A GREAT NEW VISION FOR EUROPE (REALLY?)
29 June 2012
There is an old dictum among the savvy on Wall Street that goes something like this; “If you owe little money to a bank, the bank controls you; If you owe a great deal of money to a bank, it is the other way around” This would seem to be the case of Greece vis-à-vis banks and the Eurozone.
Greece reportedly owes about €360 billion to various banks and institutions The money borrowed was not necessarily put to work on what we could call wise investments; it was egregiously mismanaged. Greece is experiencing severe economic difficulties, not necessarily because they are suffering unexpected calamities (which would be a valid reason to justify the current situation), but because of sheer malinvestment. A good example is the national railway company with annual revenues of €100 million against a wage bill of €400 million plus other expenses amounting to €300 million. Former Finance Minister Stefanos Manos once stated that it would have been cheaper to transport railway passengers by taxi.
Greece has had five years of recession and it expects another contraction for 2013 which may qualify as the longest recession suffered by any country. We of course fail to see how Greece will repay the billions lent to her, if additional austerity measures are imposed on her by Brussels. It would be a case similar to that of a person borrowing money to survive, while at the same time being denied the possibility of finding a job.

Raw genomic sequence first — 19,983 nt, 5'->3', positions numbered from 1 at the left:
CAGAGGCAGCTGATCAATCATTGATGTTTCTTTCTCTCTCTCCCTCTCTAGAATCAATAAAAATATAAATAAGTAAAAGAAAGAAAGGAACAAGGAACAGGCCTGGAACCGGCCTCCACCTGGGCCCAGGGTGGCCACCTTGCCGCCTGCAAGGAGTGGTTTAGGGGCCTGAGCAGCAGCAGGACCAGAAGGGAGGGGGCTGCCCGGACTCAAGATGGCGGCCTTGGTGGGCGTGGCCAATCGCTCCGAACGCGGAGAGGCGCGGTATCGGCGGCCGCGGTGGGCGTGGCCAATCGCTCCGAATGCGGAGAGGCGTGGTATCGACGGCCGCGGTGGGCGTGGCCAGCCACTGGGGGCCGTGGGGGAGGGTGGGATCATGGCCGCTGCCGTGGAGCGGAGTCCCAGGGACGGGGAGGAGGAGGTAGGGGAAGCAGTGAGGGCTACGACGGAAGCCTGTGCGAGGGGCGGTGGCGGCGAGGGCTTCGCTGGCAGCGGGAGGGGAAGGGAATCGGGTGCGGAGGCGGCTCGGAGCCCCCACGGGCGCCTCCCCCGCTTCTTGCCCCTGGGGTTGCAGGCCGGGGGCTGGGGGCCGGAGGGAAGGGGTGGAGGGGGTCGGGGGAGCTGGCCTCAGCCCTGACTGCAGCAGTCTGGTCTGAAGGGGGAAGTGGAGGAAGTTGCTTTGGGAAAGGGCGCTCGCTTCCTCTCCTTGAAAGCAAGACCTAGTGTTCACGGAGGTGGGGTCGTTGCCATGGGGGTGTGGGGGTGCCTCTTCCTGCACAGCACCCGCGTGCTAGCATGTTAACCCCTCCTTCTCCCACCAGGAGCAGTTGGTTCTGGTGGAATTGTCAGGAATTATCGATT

Whether Greeks are lazy and more prone to drink Ouzo than to work –as argued by some- we simply do not know for sure. We do know that there has been a lot of corruption going on, a good example being the cooking of the books to gain entrance in the Euro system. Actually, according to Transparency International, Greece is the most corrupt country in Europe. The socialist government replacing the conservative one in 2009 found –according to reports by Reuters- that the previous government had lied about the amounts borrowed which were in reality much larger than reported.
Additionally, the education system is reportedly to be one of the worst in Europe, however it employs four times more teachers per pupil as Finland, the country ranked highest.
Now, should Greece exit the Eurozone, it would likely be within a framework of national bankruptcy which would have a severe ripple effect on other country members, especially -but not limited to- on the banking system of Germany and France, which is one of the most important reasons why Germany and the ECB want to keep Greece within the Euro system.
We have discussed most of the above in our booklet (“The Euro is Dead; Long live the Solid”).
Now we read in the media that during the 19th meeting since the crisis exploded, European leaders met and agreed –among other- that funds will be devoted to rescue banks directly. Most important of all however, is that they reportedly , agreed on a “long-term plan for a tighter budgetary and political union” details of which will be discussed after a study due in October. Among the most controversial points is the unprecedented control Brussels would have on national budgets. In other words, a plan to take more sovereignty away from member states in favor of some sort of European central “Fiscal Control Authority” with power to veto national budgets, at its sole discretion. It is astonishing that European leaders refuse to come to terms with the obvious problem, namely, that it is not a rational strategy to have one currency for member countries with totally dissonant economies. This reminds us of so many economic theories discredited because they don’t work. Instead of being discarded, they are “patched up” and re introduced again.